He said that one advantage to working on animated films is the longer lead time.  He often has a couple of years with updates on storyboards and character designs, while with live-action features, he hopes for as much as three months.  He is happy when the director has a sophisticated understanding of music (Edward Zwick impressed him by asking whether “the da capo should start here”), what he really appreciates is a director who will be clear about the mood and story.  He is glad to have direction with terms like “stress, kinetic, and narrative.”  He emphasized more than once that a film composer has to understand story as well as music.

A composer can help a movie’s problems, but can’t fix them, he told us.  “Music can sneak you past things” and “when characters are off the screen you can add some narrative.”  He said that Hans Zimmer told director Ron Howard that he could convey all of the dense historical background for “The Da Vinci Code” by writing music that “will make the audience feel devastated and know that what happened was really unfair,” and that would be enough.

He talked about working in different genres and with different directors.  Paul Greengrass like “ruthless realism.”  But in a movie like “Puss in Boots,” there is “no point in trying to be subtle.  It’s not often you get to see an egg sword fight with a cat.”  And for  the provocative satire, ‘The Interview,” instead of going for the comedy, he created a big, pompous classical score, “something Kim Jong-un might approve.” And for “The Birth of a Nation,” he asked “Why wouldn’t Nat Turner get the same compositional and orchestral accompaniment” that Mel Gibson had in “Braveheart?”

He said that matching the score to the film can be “chess-like problem-solving.”  The festival’s award, then, was the equivalent of designating him a grand master.

 

 

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Composers Features & Top 10s Festivals

Interview: Composer Jake Monaco

Posted on September 30, 2016 at 3:56 pm

Jake Monaco is a multi-talented composer who has worked on a variety of projects for film and television. His music will be featured in Fox’s highly-anticipated action comedy “Keeping Up With the Joneses,” starring Jon Hamm, Gal Gadot, Isla Fisher, and Zach Galifianakis. He is also currently scoring three family-favorite animated series, “The Stinky and Dirty Show,” Netflix’s “Dinotrux,” and Warner Bros. Animation’s “Be Cool Scooby Doo.” As a producer and composer of additional music for Christophe Beck, Monaco has contributed to the animated magic of “Frozen,” the record-breaking laughs of the “Hangover” trilogy, the furry hijinks of “The Muppets,” and the award-winning documentary “Waiting for Superman.” What he loves about composing for movies and television is creating music that tells the story. He took time from his busy schedule to answer my questions.

What was the first instrument you learned to play?

Copyright 2016 Jake Monaco
Copyright 2016 Jake Monaco

I started taking guitar lessons when I was 6, but after a year of not wanting to practice, my parents let up. Then my freshman year of high school, my family moved, which left me with a lot of free time. I started getting more into music in general at this point and so I found that same guitar from when I was 6 and started teaching myself. I think it’s still in my attic actually… I should go and get it at some point 🙂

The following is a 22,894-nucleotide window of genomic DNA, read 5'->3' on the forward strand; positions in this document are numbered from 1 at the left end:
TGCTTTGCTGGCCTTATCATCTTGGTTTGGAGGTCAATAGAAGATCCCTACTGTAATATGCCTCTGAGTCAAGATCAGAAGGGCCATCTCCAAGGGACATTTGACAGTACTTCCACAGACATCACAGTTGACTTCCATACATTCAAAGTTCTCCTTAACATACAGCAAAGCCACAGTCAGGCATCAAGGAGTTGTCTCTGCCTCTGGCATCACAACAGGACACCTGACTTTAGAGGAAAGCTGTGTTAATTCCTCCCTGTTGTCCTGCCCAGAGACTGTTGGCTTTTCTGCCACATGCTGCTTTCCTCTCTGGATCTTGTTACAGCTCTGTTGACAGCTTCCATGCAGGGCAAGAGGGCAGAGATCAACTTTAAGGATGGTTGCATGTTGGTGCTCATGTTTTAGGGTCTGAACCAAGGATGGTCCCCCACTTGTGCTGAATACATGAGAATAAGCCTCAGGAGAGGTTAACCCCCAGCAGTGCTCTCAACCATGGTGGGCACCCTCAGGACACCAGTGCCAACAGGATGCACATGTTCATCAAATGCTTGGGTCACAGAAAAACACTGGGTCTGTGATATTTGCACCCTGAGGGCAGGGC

When did you first realize, watching a movie, that someone composed a score that helped tell the story?

My favorite movie as a child was Ghostbusters and although I didn’t know anything about Elmer Bernstein at the time, I remember the music being an integral part of the story.

What was the first composing job you got paid for?

I was accepted into the USC film scoring program 2006-2007. My first paid gig was with a director named Zeus Quijano on the short “Point of Entry”. A few years later he turned this 5 min short documentary into a 20 min version, which I was also lucky enough to work with him on. He is hoping to turn it into a feature eventually. Fingers crossed!

At what stage do you usually come into a project? Before or after filming has been completed?

It completely depends on the project. Some smaller projects, I have started working on themes or sound palettes prior to shooting, or in the case of animation, during the storyboard phase. Although on the last two features, I’ve been brought on only a few weeks before completion. I had two and a half weeks for “Absolutely Fabulous” and five weeks for “Keeping up with the Joneses.” It’s kind of exhilarating to be under that sort of deadline; adrenaline gets you through!

If you could go back in time and score any movie, what one would you pick?

Probably any James Bond film. I love them all (even the bad ones). 🙂

When you work on a film that mixes genres, like the action comedy “Keeping Up with the Joneses,” how is that reflected in the music?

I try to make the action sequences as fun as possible. While there are still stakes in the film, the music doesn’t have to play them so seriously, it’s ok to have fun! There’s a long, exciting chase sequence in the middle of “Joneses” that, while it has a driving beat and action elements, has a funk horn section and some crazy EDM synth interjections. The comedy is really all about timing; when is the perfect moment to drop out. A lot of the time, a joke plays funnier when the music pauses for it as opposed to commenting on it.

Did you incorporate any unusual instruments?

Without giving away too much, there is a running theme through the movie about the Joneses going to this little café in Marrakech in Morocco. So I did a little research and found some instruments native to that region that are sprinkled throughout the score. The two most interesting being the Sintir (or Gimbri), which is a 3 stringed mid/low register plucked instrument that has camel skin stretched over the body and the kemenche which is a bowed instrument that rests on the players knee and has a very distinct, almost nasal, tone to it.

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Composers Interview